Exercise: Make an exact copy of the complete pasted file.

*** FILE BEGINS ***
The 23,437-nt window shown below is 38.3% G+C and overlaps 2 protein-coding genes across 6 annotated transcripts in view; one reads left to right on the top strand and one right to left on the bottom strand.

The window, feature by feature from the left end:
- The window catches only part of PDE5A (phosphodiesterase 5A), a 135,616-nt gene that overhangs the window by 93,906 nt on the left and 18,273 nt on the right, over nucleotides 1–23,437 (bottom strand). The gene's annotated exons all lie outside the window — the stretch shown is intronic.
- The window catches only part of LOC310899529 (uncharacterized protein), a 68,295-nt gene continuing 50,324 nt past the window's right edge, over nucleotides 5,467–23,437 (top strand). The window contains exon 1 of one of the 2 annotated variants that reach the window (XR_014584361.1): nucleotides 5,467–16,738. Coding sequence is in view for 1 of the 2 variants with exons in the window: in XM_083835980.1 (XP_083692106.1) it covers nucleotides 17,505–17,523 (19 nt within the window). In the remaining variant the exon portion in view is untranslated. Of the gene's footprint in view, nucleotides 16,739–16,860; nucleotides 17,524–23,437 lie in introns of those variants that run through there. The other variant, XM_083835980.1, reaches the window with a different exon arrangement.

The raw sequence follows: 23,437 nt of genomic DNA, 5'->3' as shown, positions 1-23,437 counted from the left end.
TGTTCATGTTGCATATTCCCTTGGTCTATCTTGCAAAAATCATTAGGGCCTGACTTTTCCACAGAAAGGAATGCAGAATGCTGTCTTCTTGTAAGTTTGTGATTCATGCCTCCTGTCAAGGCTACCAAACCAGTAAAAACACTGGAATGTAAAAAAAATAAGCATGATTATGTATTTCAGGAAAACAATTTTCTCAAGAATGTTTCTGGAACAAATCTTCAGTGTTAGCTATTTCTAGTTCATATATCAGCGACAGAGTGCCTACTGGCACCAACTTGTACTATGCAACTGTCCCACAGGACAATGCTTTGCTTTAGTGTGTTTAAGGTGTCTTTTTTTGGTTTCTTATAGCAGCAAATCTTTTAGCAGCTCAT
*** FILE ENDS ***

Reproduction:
The 23,437-nt window shown below is 38.3% G+C and overlaps 2 protein-coding genes across 6 annotated transcripts in view; one reads left to right on the top strand and one right to left on the bottom strand.

The window, feature by feature from the left end:
- The window catches only part of PDE5A (phosphodiesterase 5A), a 135,616-nt gene that overhangs the window by 93,906 nt on the left and 18,273 nt on the right, over nucleotides 1–23,437 (bottom strand). The gene's annotated exons all lie outside the window — the stretch shown is intronic.
- The window catches only part of LOC310899529 (uncharacterized protein), a 68,295-nt gene continuing 50,324 nt past the window's right edge, over nucleotides 5,467–23,437 (top strand). The window contains exon 1 of one of the 2 annotated variants that reach the window (XR_014584361.1): nucleotides 5,467–16,738. Coding sequence is in view for 1 of the 2 variants with exons in the window: in XM_083835980.1 (XP_083692106.1) it covers nucleotides 17,505–17,523 (19 nt within the window). In the remaining variant the exon portion in view is untranslated. Of the gene's footprint in view, nucleotides 16,739–16,860; nucleotides 17,524–23,437 lie in introns of those variants that run through there. The other variant, XM_083835980.1, reaches the window with a different exon arrangement.

The raw sequence follows: 23,437 nt of genomic DNA, 5'->3' as shown, positions 1-23,437 counted from the left end.
TGTTCATGTTGCATATTCCCTTGGTCTATCTTGCAAAAATCATTAGGGCCTGACTTTTCCACAGAAAGGAATGCAGAATGCTGTCTTCTTGTAAGTTTGTGATTCATGCCTCCTGTCAAGGCTACCAAACCAGTAAAAACACTGGAATGTAAAAAAAATAAGCATGATTATGTATTTCAGGAAAACAATTTTCTCAAGAATGTTTCTGGAACAAATCTTCAGTGTTAGCTATTTCTAGTTCATATATCAGCGACAGAGTGCCTACTGGCACCAACTTGTACTATGCAACTGTCCCACAGGACAATGCTTTGCTTTAGTGTGTTTAAGGTGTCTTTTTTTGGTTTCTTATAGCAGCAAATCTTTTAGCAGCTCAT